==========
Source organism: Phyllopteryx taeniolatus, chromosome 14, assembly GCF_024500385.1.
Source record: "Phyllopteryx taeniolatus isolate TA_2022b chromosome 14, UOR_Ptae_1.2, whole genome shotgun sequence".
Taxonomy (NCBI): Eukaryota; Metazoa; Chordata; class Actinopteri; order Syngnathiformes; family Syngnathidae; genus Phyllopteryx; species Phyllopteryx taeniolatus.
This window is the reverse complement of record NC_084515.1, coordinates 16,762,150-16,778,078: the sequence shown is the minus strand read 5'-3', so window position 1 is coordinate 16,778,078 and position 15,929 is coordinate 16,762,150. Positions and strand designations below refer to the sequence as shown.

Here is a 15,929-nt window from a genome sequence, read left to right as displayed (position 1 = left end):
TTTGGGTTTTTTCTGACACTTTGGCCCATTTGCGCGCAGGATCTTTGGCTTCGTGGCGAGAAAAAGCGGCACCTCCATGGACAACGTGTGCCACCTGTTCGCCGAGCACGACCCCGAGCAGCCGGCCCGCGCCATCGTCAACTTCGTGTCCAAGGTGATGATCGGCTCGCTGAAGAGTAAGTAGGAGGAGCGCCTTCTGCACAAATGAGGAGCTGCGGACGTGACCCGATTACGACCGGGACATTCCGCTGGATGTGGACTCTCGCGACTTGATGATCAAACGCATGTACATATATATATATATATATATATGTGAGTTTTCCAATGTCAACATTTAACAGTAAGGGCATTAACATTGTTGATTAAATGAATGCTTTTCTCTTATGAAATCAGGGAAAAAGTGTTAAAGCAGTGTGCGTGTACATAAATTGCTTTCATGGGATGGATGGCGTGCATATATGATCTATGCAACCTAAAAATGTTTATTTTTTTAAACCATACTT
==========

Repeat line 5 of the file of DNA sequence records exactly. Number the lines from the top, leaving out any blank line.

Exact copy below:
Here is a 15,929-nt window from a genome sequence, read left to right as displayed (position 1 = left end):